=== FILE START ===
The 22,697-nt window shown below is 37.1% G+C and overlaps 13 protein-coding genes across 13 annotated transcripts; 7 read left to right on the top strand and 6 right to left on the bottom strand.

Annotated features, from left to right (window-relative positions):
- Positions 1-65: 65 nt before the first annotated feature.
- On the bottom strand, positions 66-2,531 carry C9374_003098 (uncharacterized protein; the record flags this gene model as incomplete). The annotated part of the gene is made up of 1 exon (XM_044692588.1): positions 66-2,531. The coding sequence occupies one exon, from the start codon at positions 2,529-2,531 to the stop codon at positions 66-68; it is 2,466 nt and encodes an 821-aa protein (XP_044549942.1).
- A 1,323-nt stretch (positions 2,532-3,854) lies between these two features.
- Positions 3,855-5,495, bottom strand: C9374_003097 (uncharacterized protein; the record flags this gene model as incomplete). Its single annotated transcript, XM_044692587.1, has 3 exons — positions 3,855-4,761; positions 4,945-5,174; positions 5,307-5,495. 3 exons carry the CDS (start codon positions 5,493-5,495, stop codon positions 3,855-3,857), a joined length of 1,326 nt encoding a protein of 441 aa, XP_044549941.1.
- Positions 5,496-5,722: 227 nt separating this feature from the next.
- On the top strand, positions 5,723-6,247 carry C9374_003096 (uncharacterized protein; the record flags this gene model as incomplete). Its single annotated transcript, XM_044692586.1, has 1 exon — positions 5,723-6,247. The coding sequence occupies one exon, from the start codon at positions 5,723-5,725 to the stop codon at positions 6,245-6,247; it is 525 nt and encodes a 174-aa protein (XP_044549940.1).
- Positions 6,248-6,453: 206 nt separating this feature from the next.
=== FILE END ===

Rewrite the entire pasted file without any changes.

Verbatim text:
The 22,697-nt window shown below is 37.1% G+C and overlaps 13 protein-coding genes across 13 annotated transcripts; 7 read left to right on the top strand and 6 right to left on the bottom strand.

Annotated features, from left to right (window-relative positions):
- Positions 1-65: 65 nt before the first annotated feature.
- On the bottom strand, positions 66-2,531 carry C9374_003098 (uncharacterized protein; the record flags this gene model as incomplete). The annotated part of the gene is made up of 1 exon (XM_044692588.1): positions 66-2,531. The coding sequence occupies one exon, from the start codon at positions 2,529-2,531 to the stop codon at positions 66-68; it is 2,466 nt and encodes an 821-aa protein (XP_044549942.1).
- A 1,323-nt stretch (positions 2,532-3,854) lies between these two features.
- Positions 3,855-5,495, bottom strand: C9374_003097 (uncharacterized protein; the record flags this gene model as incomplete). Its single annotated transcript, XM_044692587.1, has 3 exons — positions 3,855-4,761; positions 4,945-5,174; positions 5,307-5,495. 3 exons carry the CDS (start codon positions 5,493-5,495, stop codon positions 3,855-3,857), a joined length of 1,326 nt encoding a protein of 441 aa, XP_044549941.1.
- Positions 5,496-5,722: 227 nt separating this feature from the next.
- On the top strand, positions 5,723-6,247 carry C9374_003096 (uncharacterized protein; the record flags this gene model as incomplete). Its single annotated transcript, XM_044692586.1, has 1 exon — positions 5,723-6,247. The coding sequence occupies one exon, from the start codon at positions 5,723-5,725 to the stop codon at positions 6,245-6,247; it is 525 nt and encodes a 174-aa protein (XP_044549940.1).
- Positions 6,248-6,453: 206 nt separating this feature from the next.